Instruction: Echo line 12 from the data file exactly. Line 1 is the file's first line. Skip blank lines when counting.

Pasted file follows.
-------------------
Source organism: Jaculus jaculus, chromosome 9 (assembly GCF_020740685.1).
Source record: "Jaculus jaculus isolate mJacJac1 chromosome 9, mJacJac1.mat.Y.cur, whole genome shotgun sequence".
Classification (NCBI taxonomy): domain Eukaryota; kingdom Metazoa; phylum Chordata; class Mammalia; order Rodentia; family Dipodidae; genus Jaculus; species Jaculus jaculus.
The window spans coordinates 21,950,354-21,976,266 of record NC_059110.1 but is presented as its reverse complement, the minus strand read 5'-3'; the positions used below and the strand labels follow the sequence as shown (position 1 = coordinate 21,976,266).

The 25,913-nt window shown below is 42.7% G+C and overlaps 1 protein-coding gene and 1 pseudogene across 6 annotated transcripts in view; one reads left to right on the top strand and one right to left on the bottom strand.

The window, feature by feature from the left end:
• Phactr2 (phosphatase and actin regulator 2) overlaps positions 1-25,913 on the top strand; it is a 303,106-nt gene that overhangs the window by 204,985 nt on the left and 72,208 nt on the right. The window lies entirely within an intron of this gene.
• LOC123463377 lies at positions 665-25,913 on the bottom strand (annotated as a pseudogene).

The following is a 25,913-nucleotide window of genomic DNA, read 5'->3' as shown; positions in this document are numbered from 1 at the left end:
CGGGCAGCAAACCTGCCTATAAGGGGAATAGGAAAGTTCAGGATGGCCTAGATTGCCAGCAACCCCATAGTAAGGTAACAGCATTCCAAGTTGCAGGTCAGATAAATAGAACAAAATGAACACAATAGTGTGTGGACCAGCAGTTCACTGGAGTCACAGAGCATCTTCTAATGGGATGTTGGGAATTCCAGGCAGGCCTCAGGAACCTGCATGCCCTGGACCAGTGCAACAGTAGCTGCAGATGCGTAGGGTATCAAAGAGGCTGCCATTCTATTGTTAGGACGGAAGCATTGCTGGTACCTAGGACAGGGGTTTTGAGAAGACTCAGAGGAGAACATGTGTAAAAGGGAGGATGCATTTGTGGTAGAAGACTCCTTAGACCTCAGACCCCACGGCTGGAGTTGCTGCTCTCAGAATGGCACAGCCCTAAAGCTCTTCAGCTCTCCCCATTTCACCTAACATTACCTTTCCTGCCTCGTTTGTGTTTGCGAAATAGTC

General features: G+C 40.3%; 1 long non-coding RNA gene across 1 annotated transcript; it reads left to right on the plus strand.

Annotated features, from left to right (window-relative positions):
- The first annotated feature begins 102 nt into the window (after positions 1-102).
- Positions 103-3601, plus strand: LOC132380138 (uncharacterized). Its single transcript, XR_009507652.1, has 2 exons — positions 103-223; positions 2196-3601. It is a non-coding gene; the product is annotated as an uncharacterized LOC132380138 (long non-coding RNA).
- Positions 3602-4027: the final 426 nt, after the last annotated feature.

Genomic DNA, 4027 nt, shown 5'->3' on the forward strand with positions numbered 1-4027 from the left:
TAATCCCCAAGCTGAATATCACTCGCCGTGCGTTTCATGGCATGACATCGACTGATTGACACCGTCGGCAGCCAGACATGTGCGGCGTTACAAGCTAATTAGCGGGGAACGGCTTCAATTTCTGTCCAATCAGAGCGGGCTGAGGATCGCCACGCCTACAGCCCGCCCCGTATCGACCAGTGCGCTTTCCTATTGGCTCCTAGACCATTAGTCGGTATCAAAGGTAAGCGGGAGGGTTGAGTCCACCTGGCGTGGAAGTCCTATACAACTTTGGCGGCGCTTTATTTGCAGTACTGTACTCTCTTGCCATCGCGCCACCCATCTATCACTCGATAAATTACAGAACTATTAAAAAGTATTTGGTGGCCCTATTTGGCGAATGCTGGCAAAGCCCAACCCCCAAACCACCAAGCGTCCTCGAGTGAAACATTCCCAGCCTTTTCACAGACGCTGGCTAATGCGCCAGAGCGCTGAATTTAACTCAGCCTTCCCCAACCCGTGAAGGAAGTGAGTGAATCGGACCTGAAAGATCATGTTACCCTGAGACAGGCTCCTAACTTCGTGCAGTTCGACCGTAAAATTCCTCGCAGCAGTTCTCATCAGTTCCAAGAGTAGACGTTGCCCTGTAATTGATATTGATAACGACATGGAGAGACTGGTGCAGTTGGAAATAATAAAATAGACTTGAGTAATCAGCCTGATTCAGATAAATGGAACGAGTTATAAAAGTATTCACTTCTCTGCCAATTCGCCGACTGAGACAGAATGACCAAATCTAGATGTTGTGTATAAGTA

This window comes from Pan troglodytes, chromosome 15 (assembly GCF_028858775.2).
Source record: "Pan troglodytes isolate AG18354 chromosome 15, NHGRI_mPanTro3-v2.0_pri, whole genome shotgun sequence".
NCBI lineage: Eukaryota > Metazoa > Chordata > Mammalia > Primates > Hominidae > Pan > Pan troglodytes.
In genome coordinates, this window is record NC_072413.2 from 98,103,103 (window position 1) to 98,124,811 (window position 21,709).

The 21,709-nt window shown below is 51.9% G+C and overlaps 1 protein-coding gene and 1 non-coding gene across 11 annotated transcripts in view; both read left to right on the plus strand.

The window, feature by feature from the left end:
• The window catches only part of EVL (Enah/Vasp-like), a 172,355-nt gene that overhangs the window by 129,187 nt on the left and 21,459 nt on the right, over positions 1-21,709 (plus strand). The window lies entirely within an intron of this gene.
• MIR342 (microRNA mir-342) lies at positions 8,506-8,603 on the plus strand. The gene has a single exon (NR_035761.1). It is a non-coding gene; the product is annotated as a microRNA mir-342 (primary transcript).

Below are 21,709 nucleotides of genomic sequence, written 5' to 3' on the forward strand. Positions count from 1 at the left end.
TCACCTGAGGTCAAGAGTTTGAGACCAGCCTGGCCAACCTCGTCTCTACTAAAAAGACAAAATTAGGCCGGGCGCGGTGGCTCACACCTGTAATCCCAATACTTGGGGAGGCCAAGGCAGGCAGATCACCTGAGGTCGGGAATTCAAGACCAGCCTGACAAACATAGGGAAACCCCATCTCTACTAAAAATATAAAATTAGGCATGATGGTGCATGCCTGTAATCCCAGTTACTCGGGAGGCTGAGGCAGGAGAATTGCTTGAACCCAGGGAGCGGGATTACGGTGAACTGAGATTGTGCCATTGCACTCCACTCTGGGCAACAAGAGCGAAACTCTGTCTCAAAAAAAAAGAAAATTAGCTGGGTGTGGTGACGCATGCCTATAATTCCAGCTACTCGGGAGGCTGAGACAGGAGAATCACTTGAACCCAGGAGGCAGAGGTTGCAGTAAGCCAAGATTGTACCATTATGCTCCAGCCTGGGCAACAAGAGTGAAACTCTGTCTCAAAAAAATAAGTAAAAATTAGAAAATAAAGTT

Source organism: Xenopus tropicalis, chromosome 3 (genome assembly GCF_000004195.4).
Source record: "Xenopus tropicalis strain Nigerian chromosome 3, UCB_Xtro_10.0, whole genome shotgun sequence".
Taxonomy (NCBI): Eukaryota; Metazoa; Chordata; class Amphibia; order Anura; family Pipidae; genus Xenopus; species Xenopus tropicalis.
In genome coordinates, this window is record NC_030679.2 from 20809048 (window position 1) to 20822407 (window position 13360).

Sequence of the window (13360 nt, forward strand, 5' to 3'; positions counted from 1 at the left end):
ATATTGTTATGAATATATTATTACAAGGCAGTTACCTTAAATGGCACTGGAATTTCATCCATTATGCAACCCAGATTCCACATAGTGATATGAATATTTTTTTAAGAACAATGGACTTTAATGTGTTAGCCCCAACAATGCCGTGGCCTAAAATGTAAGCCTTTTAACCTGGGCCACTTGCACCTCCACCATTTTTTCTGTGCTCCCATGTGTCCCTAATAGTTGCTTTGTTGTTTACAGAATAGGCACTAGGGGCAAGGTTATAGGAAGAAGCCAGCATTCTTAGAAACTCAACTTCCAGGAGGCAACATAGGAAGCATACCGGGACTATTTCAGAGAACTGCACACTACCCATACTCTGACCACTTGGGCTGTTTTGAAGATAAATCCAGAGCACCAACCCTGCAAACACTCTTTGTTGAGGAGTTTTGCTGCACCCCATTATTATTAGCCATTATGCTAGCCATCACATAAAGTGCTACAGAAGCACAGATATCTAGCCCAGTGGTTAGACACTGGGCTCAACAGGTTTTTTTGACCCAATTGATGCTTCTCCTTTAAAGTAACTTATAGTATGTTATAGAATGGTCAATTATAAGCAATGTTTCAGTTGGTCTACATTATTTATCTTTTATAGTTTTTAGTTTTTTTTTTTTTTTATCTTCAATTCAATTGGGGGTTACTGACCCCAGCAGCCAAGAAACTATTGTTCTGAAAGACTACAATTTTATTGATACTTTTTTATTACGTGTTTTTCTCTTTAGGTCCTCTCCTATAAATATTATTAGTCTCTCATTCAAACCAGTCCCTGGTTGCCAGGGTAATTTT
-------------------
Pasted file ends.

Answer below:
Annotated features, from left to right (window-relative positions):